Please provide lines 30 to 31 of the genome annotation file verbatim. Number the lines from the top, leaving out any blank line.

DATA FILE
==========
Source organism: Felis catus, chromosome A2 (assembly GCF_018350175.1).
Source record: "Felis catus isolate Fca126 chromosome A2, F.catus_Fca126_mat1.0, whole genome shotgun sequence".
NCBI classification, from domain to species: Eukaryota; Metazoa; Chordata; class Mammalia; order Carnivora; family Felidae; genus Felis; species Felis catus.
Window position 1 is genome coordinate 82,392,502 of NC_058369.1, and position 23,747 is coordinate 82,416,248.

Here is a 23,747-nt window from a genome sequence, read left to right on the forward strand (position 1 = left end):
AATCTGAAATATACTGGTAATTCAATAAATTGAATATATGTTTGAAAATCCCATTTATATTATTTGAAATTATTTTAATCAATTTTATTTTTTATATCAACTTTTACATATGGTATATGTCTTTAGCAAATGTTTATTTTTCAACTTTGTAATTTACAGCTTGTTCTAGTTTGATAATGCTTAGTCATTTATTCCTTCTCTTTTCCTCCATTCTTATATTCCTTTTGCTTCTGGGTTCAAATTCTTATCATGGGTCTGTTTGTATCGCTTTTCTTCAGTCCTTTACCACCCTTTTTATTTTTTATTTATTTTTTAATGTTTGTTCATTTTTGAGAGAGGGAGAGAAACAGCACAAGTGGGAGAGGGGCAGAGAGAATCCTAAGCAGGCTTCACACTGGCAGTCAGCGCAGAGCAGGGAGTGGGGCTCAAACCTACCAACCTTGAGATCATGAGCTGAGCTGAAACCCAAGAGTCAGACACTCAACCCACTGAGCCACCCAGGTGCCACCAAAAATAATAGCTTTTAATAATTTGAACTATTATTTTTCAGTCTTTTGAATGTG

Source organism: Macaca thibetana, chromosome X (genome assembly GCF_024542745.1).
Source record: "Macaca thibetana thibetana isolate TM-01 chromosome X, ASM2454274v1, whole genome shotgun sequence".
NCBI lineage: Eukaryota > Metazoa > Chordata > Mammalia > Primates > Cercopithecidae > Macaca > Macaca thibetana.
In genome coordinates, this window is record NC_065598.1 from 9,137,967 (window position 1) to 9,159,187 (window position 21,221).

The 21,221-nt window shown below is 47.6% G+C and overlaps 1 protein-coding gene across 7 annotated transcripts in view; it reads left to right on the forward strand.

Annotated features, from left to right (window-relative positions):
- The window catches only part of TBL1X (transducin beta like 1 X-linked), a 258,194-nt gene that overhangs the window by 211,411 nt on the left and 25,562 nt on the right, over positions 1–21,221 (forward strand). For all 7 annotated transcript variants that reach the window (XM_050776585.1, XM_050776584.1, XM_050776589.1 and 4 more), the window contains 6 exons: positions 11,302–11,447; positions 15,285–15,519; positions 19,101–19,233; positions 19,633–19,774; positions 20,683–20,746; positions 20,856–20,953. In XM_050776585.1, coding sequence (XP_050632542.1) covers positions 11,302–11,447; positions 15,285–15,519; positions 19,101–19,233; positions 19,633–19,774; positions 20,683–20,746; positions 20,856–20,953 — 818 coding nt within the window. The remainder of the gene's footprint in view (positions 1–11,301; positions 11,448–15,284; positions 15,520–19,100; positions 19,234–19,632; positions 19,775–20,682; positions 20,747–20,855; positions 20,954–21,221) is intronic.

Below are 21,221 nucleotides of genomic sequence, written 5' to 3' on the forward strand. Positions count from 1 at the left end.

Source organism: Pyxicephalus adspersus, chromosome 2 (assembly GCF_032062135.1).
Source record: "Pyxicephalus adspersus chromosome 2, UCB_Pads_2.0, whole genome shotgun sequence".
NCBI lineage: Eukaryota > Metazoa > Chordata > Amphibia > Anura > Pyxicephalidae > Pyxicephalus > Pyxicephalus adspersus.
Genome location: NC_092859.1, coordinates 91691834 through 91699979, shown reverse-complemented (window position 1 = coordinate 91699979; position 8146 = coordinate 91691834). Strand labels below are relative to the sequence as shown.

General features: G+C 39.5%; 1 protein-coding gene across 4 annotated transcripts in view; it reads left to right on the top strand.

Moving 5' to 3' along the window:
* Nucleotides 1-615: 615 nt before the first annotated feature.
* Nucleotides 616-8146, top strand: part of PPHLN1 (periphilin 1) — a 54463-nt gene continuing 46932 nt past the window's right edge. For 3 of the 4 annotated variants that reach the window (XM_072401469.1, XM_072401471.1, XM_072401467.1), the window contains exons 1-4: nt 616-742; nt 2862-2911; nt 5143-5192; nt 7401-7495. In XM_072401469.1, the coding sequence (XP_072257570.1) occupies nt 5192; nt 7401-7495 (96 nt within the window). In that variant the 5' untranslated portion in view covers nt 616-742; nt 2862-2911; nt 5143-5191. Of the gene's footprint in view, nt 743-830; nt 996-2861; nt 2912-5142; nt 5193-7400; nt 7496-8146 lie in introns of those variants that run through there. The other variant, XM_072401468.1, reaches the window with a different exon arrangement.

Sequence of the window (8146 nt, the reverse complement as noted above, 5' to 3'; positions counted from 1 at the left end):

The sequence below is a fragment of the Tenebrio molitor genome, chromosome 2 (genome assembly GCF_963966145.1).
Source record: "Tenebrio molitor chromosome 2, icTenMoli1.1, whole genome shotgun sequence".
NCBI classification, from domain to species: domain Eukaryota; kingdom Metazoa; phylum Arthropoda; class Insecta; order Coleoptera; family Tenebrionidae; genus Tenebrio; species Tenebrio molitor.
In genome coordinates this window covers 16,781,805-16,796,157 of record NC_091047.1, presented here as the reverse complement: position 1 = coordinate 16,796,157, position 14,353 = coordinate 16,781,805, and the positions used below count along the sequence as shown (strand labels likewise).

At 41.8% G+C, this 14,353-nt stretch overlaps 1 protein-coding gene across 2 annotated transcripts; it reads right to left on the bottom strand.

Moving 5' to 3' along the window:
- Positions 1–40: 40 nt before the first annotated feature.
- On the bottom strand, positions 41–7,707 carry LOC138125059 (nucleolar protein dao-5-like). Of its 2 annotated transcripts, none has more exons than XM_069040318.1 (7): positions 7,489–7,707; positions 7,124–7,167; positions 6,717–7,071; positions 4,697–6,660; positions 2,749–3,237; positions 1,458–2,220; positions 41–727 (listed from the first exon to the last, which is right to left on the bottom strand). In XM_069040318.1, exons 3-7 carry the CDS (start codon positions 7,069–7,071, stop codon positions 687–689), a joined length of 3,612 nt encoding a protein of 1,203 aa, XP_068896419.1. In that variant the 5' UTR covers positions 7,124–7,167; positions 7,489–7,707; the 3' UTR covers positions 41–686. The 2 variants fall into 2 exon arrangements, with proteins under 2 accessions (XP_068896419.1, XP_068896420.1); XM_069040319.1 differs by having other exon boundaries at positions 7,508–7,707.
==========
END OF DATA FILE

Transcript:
- Positions 1–40: 40 nt before the first annotated feature.
- On the bottom strand, positions 41–7,707 carry LOC138125059 (nucleolar protein dao-5-like). Of its 2 annotated transcripts, none has more exons than XM_069040318.1 (7): positions 7,489–7,707; positions 7,124–7,167; positions 6,717–7,071; positions 4,697–6,660; positions 2,749–3,237; positions 1,458–2,220; positions 41–727 (listed from the first exon to the last, which is right to left on the bottom strand). In XM_069040318.1, exons 3-7 carry the CDS (start codon positions 7,069–7,071, stop codon positions 687–689), a joined length of 3,612 nt encoding a protein of 1,203 aa, XP_068896419.1. In that variant the 5' UTR covers positions 7,124–7,167; positions 7,489–7,707; the 3' UTR covers positions 41–686. The 2 variants fall into 2 exon arrangements, with proteins under 2 accessions (XP_068896419.1, XP_068896420.1); XM_069040319.1 differs by having other exon boundaries at positions 7,508–7,707.